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Report: Nearly 3 in 4 Employees Disclose Confidential Data

There is a lack of understanding in the workplace — across sectors like education and government — regarding data security policies and how confidential data should be shared. Many employees are likely to share confidential information and, more often than not, they do so without proper data security protocols. In most cases, there are no repercussions for the employees sharing this data since they are often unaware of the protocol breach.

Image Credit: Dell.

These findings come from the “Dell End-User Security Survey,” released last week. Dell commissioned a global survey of 2,608 professionals who handle confidential data at companies with 250 or more employees. Overall, the survey found that “a staggering 72 percent of employees are willing to share sensitive, confidential or regulated company information.”

The most cited reasons for disclosing company information were:

  • Employees were directed by management to do so (cited by 43 percent of respondents);
  • They shared with a person authorized to receive it (37 percent);
  • There was low risk and the benefit was high (23 percent);
  • It will help them do their job more effectively (22 percent); and
  • It will help the recipient do their job more effectively (13 percent).

How employees deal with company information varies across industries. Employees in financial services, for example, were the most likely to share sensitive, confidential or regulated company information (81 percent of respondents in that industry), followed by employees in education (75 percent), healthcare (68 percent) and federal government (68 percent).    

But the problem doesn’t stop at disclosing information: The survey revealed an abundance of unsafe practices that contribute to the issue. For instance, 45 percent of employees across organizations admit to engaging in unsafe behaviors throughout the workday — like connecting to public WiFi when handling company information (46 percent of respondents), using personal e-mail accounts for work (49 percent) or losing a company-issued device (17 percent). These behaviors are worse in highly regulated organizations: More than half of respondents there (53 percent) use personal e-mail accounts for confidential work and more lose company devices (21 percent). However, employees at small to mid-size organizations are the biggest culprits of these unsafe behaviors.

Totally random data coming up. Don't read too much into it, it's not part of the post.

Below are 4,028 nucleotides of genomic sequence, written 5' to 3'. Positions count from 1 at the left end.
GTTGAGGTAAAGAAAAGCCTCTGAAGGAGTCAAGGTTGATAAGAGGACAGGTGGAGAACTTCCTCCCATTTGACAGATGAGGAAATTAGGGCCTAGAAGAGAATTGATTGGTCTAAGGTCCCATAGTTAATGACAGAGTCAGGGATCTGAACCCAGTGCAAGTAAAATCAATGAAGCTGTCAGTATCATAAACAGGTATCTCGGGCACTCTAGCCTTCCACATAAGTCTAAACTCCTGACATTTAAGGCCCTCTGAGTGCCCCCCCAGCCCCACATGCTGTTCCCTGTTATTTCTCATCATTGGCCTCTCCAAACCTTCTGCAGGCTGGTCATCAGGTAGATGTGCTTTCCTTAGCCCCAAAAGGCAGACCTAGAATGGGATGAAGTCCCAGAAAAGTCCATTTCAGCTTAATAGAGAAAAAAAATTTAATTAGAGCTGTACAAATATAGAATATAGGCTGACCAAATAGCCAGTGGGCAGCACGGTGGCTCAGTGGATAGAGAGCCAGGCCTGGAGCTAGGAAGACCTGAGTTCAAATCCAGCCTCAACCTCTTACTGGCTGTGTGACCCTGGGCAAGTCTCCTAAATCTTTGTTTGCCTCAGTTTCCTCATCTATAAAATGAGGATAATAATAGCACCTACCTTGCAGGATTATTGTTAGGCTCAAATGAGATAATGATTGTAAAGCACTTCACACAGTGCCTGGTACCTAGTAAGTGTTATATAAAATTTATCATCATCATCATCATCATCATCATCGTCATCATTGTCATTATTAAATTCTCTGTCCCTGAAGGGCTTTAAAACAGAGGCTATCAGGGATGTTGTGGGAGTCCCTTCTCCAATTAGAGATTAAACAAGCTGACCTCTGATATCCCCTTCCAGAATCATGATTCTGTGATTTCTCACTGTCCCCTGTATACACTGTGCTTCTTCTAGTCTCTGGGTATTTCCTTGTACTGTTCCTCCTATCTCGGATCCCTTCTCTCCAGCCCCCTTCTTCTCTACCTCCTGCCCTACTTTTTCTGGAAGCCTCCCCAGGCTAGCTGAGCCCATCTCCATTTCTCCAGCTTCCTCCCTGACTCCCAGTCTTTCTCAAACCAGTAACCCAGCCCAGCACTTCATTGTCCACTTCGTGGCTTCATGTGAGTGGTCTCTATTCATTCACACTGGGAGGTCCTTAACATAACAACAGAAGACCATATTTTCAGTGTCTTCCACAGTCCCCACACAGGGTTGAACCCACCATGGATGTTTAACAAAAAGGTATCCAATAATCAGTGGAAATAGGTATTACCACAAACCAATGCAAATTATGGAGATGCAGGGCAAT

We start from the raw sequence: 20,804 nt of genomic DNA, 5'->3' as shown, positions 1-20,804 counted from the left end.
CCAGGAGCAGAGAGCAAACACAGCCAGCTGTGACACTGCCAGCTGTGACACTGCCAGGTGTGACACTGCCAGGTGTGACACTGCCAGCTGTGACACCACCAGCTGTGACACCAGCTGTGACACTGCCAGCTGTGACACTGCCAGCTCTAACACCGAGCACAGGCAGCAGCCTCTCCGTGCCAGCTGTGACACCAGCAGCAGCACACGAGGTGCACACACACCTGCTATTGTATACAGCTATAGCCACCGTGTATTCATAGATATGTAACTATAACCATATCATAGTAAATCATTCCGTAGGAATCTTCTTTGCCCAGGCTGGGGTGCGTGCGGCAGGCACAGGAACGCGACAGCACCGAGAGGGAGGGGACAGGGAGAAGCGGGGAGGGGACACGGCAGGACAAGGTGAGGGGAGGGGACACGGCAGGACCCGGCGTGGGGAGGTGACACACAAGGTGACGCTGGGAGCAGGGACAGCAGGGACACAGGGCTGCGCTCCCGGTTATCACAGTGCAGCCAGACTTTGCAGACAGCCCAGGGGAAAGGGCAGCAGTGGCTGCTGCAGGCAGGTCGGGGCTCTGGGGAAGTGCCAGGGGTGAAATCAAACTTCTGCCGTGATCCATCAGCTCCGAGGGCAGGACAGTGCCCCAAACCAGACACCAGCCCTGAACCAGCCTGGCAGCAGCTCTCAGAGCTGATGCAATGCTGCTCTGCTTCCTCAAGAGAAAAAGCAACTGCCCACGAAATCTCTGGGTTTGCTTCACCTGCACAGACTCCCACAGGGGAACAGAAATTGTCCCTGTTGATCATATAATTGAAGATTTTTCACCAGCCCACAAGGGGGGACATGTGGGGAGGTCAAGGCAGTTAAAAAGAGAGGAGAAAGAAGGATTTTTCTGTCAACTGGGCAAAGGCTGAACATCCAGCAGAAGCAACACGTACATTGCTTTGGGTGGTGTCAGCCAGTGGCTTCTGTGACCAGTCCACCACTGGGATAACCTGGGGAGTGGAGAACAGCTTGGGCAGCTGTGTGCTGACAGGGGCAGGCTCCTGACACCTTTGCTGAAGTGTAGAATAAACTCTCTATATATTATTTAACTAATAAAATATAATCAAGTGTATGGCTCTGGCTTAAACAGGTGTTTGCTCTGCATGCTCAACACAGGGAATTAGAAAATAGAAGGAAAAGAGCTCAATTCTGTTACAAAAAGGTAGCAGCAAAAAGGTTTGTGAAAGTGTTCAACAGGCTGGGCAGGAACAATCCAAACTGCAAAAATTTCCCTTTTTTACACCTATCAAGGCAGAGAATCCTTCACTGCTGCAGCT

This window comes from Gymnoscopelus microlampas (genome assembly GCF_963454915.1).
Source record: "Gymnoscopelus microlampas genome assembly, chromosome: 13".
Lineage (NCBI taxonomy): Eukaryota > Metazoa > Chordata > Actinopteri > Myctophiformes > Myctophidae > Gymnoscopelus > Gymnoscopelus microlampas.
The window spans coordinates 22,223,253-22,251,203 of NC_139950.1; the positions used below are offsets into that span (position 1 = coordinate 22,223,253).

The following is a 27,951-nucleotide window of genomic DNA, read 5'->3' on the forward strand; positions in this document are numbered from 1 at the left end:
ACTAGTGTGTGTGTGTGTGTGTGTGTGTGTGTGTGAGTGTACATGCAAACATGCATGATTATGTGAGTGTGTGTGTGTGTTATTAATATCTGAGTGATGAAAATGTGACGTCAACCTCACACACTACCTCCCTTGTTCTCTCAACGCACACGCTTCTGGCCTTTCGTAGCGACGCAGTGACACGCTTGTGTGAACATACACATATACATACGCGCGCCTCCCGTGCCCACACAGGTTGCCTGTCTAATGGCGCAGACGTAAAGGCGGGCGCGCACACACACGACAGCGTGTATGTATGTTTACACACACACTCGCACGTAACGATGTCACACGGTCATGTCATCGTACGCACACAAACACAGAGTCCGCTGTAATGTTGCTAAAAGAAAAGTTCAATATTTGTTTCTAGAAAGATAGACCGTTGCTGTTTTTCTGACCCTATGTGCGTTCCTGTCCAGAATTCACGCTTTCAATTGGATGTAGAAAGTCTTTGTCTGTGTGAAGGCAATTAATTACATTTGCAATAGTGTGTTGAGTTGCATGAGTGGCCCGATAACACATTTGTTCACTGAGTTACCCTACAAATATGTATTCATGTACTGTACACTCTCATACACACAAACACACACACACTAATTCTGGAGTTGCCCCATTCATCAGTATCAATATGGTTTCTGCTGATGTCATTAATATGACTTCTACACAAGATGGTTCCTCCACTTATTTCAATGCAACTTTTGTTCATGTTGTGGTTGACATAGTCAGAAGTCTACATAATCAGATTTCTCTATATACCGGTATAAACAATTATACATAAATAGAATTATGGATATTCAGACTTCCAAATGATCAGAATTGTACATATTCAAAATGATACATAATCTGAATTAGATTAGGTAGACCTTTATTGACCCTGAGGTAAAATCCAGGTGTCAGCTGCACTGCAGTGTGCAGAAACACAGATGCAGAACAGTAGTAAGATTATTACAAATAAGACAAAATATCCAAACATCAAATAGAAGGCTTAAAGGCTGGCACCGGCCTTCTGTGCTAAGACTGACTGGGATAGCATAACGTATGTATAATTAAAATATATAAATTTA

Furthermore, when employees leave a company, about 35 percent will take company information with them. Among those individuals, 36 percent will take work that they personally worked on, but 16 percent takes work that others have completed. When national origin is factored in, employees from India are the most likely to take company data with them (57 percent), while employees from Japan are the least likely (15 percent), according to the report.

Other key findings from the survey include:

  • Another common unsafe practice (which 36 percent of employees said they do) is opening e-mails from unknown senders at work, “potentially opening the door for spear phishing attacks in which a cybercriminal seeks unauthorized access to sensitive information from a specific organization or individual by posing as a trusted source,” the report stated;
  • 53 percent of employees at companies that use public cloud services like Dropbox, Google Drive, iCloud and others for sharing or backing up work do so using a personal e-mail account rather than a corporate account; and
  • 65 percent of employees feel it is their job to protect confidential data, but only 36 percent feel “very confident” about their ability to do so.

In most circumstances, the employee who disclosed the information made the judgement call independently, or without receiving clearance. The report suggests that to address these data issues, “companies must focus on educating employees as well as enforcing policies and procedures that secure data wherever they go, without hindering productivity.” To this end, Dell recommends companies “create simple, clear policies and ensure they outline steps for handling common scenarios that employees face.” Additionally, security should not limit business initiatives, so there needs to be a balance between security and productivity. This can be achieved “through closer alignment between an organization’s C-Suite and IT teams.” Finally, companies should use security solutions that protect data wherever they go.

View the full report on the Dell site.

About the Author

Sri Ravipati is Web producer for THE Journal and Campus Technology. She can be reached at [email protected].

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